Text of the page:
Tamar is a lustre blend yarn with a fluid sheen, reminiscent of flowing water and the river which gives this blend its name. This luxurious lustre yarn has been worsted spun to enhance the fibre’s inherent drape and shine.
Tamar is made from historic Wensleydale, Teeswater, Cotswold and Black Leicester Longwool, which are amongst the most distinctive British breeds. Tall and elegant with long lustrous ringlets of wavy fleece, their fibre is smooth and sleek with a distinctive silken sheen.
Pure lustre blend yarns may be rather lean and lack ‘give’, so we’ve added 30% Cornish Mule to Tamar, helping the yarn retain that characteristic woolly bounce. Mules are a crossbred sheep and can be found on most British farms. For Tamar, we’ve hand selected only the finest local Cornish lambs’ fleece. The baby-soft Cornish Mule creates a fine cloud of delicate fibre which perfectly complements the long staple of the lustre breeds creating a yarn which is durable, yet velvet soft. Due to the long fibre length this yarn will get softer and softer with every wash.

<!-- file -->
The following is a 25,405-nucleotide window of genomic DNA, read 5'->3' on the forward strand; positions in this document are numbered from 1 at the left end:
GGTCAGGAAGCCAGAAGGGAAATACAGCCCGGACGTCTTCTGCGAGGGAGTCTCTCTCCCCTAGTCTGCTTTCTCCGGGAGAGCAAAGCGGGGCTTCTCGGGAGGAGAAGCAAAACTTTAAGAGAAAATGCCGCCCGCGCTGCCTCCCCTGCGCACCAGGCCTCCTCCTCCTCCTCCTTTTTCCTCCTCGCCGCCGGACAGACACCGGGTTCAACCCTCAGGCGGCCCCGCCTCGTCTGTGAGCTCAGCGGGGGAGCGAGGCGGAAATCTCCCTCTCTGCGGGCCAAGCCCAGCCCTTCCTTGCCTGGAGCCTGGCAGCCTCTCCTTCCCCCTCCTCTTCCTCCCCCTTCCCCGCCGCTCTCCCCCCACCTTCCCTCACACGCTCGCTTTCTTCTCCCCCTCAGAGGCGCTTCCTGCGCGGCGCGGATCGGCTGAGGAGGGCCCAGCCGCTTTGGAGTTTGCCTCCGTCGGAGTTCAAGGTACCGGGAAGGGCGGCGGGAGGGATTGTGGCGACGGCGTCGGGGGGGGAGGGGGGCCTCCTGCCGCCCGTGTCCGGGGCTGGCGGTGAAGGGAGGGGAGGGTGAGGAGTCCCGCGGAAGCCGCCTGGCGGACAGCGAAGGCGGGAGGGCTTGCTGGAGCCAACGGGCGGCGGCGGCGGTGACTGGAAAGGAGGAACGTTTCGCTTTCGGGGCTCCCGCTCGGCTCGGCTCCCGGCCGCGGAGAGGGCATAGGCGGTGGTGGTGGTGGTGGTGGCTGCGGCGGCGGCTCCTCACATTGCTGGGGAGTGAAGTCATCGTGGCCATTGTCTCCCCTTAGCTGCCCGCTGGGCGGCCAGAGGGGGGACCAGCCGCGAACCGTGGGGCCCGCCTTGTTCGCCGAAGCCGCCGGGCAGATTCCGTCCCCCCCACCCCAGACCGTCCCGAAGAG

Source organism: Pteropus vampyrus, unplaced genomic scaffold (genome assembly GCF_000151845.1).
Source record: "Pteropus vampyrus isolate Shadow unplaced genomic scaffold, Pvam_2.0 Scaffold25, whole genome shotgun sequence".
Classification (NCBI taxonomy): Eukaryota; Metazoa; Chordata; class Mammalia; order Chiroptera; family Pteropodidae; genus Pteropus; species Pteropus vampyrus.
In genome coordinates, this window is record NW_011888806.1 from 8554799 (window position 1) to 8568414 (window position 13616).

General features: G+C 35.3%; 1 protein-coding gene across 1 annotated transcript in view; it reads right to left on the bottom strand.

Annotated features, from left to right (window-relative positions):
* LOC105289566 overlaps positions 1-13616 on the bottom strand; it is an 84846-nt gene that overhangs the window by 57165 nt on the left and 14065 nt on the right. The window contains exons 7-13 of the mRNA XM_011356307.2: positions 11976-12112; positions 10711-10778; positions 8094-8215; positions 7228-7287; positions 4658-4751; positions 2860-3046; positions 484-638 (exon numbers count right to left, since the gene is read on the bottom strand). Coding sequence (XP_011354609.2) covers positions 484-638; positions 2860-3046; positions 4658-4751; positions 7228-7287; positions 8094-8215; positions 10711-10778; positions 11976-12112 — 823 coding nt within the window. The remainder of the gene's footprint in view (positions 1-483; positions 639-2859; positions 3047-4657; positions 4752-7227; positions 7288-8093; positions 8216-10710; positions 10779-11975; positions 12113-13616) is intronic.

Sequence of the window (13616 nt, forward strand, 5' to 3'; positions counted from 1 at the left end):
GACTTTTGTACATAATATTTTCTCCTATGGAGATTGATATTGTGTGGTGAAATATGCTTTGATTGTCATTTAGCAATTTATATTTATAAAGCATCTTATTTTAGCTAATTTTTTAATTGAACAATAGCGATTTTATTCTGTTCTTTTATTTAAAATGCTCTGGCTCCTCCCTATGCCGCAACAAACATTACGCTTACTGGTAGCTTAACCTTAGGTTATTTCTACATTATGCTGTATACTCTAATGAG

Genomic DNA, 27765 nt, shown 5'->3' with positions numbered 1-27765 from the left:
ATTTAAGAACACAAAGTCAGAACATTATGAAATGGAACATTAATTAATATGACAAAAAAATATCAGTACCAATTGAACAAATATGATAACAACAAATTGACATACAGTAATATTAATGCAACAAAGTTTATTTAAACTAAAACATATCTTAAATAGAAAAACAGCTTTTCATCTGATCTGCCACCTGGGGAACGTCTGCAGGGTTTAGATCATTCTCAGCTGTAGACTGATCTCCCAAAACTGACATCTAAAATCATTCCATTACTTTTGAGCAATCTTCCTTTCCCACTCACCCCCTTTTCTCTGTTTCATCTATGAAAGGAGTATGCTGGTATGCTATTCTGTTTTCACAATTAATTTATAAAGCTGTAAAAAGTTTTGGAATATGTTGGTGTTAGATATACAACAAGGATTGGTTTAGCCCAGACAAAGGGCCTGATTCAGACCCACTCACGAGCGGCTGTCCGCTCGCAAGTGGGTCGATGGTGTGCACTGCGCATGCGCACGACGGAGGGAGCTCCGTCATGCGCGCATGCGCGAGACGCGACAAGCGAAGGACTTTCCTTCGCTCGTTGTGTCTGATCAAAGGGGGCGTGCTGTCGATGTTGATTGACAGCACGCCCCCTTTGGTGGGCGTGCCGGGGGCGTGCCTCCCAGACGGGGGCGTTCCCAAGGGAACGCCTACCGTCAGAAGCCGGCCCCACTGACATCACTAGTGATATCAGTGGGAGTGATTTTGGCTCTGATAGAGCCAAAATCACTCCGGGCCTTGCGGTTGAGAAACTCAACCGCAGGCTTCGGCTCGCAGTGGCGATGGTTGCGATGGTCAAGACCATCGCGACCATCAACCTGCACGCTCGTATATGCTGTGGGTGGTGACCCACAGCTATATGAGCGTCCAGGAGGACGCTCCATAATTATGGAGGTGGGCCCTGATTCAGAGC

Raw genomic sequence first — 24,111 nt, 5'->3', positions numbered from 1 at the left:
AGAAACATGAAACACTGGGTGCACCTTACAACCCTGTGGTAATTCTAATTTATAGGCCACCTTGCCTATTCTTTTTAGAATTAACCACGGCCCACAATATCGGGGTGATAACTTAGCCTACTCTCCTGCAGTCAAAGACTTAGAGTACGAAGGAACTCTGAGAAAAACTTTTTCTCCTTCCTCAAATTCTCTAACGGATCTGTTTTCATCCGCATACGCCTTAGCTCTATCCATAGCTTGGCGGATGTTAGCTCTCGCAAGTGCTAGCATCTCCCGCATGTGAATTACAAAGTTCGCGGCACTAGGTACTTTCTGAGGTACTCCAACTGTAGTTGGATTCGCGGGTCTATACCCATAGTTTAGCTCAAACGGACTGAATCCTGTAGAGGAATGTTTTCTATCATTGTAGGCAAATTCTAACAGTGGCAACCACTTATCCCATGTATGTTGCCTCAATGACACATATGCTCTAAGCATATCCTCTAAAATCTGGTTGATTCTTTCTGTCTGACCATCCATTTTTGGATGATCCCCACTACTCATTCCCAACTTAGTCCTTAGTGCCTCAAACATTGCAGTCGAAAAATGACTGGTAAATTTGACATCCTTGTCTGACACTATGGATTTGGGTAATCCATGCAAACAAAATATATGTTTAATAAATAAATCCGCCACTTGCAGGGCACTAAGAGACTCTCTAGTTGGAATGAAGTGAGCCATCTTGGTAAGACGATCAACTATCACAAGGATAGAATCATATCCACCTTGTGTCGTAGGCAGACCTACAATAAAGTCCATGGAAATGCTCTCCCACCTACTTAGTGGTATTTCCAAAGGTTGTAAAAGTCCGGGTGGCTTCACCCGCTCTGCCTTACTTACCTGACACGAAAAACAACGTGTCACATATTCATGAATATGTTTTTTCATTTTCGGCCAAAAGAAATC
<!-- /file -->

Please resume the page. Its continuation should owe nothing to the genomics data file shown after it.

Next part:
Using different ratios of Black Leicester Longwool, we’ve hand blended two natural shades and added a modern colour palette with fifteen dyed shades. Tamar is both available, DK and 4ply.
Despite their glorious fibre Teeswater, Wensleydale, Cotswold and Black Leicester Longwool are all listed as either ‘at risk’ or ‘vulnerable’ by the Rare Breeds Survival Trust. These breeds are an important part of our heritage, with Cotswold and Leicester Longwool dating back to the 13th and 17th centuries respectively. The fibre used in Tamar has been bought directly from UK based small producers, who are working to preserve these lustre breeds.
Our beautiful new semi-worsted lustre yarn is spun from the fleeces of fine British rare breeds, including Teeswater, Wensleydale and Leicester Longwool. The natural grey of the Leicester Longwool makes two subtle base shades in silvery or mid grey.
Tamar has the sheen and shimmer and drape which links it to its namesake river. We have then chosen a series of complementary colours to dye over the bases, sometimes using the exhaust bath to make the paler version - to create a wonderful shade palette, named for other Cornish rivers.